In the previous article, I had briefly discussed the three features that would debut with the new user interface. Today, I would like to walk you through the entire job-setup process using the new UI. But before I do that, here’s a list of new features for you to skim over.
- Job type visualization
- Every job type on the platform is now visualized and its setup process is divided into multiple steps.
- You can jump around different steps by clicking one of the icons in the visualized model, and review the summary of your job settings before submission.
- Core-to-Instance mapping
- The new hardware settings page provides a visual aid to help users identify the number of cores available for each instance.
- Improved Transfer Experience
- The new platform now supports transferring multiple files simultaneously, utilizing your bandwidth as much as possible.
- Better License Selection Experience
- You are given a simple set of options to choose from for software licenses, and you can choose the best option for each job.
- Job sharing with a message
- You can share your jobs with a customized message.
- Improved overall experience
- The entire platform behaves more like a desktop application, with every action followed by a quicker response.
Let’s set up a job by clicking on + New Job on the navigation bar.
In the previous UI, the requirements for setting up a simulation had not been laid out as clearly, but with the new UI, you’re given a set of specific steps that you must go through.
As you can see, there are three parts for setting up a basic job – Input File(s), Software, and Hardware. There’s also Post Processing as the last step, but as it is indicated in the UI, it is optional. However, it is important to note that a user can navigate through different steps without entering valid information for each one. In other words, you can fill things out in any different order.
To move around, there are three different UI elements that you can use. First, you can use the Next and the Back buttons placed at the bottom of each page. Second, you can use the navigation elements on the right sidebar – clicking either the arrows or the names of the steps will take you to a different step. Lastly, you can navigate through different steps by clicking on one of the icons on job visualization.
To set up a job, it is recommended that you upload your input files first, even before you select your software. The dropdown menu for selecting an existing file(s) has not changed, but the progress of your transfer is now displayed on the navigation bar. As before, you can select either Basic or Enhanced for transfer methods.
In Software Settings page, you should select the software of your choice. In the new UI, you see more software in one page, thereby reducing the need for scrolling, and for each software we’ve included links to the tutorials that could help you set up your job. The command for the software must also be defined here.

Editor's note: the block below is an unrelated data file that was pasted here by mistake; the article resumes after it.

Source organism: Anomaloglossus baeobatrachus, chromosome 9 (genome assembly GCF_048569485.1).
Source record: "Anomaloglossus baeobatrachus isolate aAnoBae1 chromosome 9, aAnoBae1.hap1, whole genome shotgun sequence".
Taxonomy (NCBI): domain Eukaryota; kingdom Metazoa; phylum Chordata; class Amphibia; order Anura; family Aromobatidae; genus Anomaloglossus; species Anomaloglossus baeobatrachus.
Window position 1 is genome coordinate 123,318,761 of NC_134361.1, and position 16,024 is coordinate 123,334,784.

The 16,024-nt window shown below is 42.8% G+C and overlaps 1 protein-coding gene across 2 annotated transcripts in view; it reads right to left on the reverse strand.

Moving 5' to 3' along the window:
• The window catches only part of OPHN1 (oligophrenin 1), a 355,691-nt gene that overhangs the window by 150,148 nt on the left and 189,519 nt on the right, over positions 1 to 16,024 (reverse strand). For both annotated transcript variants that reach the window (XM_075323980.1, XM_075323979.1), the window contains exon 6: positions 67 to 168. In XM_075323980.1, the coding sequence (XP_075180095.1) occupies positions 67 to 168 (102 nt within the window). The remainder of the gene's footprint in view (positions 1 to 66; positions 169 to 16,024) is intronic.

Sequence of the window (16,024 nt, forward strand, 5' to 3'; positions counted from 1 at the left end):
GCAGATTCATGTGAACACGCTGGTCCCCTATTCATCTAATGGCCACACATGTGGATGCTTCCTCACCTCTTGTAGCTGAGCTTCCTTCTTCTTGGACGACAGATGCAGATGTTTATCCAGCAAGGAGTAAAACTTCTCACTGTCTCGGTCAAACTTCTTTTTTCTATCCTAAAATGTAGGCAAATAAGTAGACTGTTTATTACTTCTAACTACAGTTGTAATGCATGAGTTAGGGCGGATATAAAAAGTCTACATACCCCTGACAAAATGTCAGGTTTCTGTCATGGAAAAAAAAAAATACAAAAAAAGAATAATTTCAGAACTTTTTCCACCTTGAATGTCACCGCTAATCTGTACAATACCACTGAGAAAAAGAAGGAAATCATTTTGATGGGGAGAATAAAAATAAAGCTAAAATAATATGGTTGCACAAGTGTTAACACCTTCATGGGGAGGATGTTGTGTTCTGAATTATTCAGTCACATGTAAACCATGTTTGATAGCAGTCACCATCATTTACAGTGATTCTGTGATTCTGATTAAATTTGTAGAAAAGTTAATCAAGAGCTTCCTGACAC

In the new Hardware Settings page, you get a table of available core types so you can compare their specification more easily. Also on the right, you have the visualization for node to core type mapping and the availability of the Low Priority pricing option.
Finally on the review page, you get a summary of your setup, and you can decide whether to save or submit your job.
And that’s it! Here’s what the new “Status” page looks like for a submitted LAMMPS job that is executing.
First of all, notice that the sidebar menu has been collapsed to provide more space to the content. At the top of the status page is the list of steps that a submitted job has to go through, and there’s also a Gantt chart that shows how long each step takes.
Under the Gantt chart is the Live Tailing window, which behaves the same way except for its full-screen mode. In the new UI, the full-screen mode actually takes up the entire browser for easier file viewing. The rest of the UI elements should be familiar, as they were taken from the older user interface version.
When the job finishes running, the Results page is where you can see your all your output files. As before, you can view smaller files within the browser and download or remove specific files. Or if you’ve run a Design of Experiments (DOE) job, you can plot your data using the Charts page.
If you’re having trouble getting the right result or setting up your job, you can share your job with support. You can also add a message to explain your problems so that we may better understand your situation.
I hope this article serves as a good introduction to our new UI, and feel free to reach out to us if you have any comments or questions about our platform.
This article was written by John Park.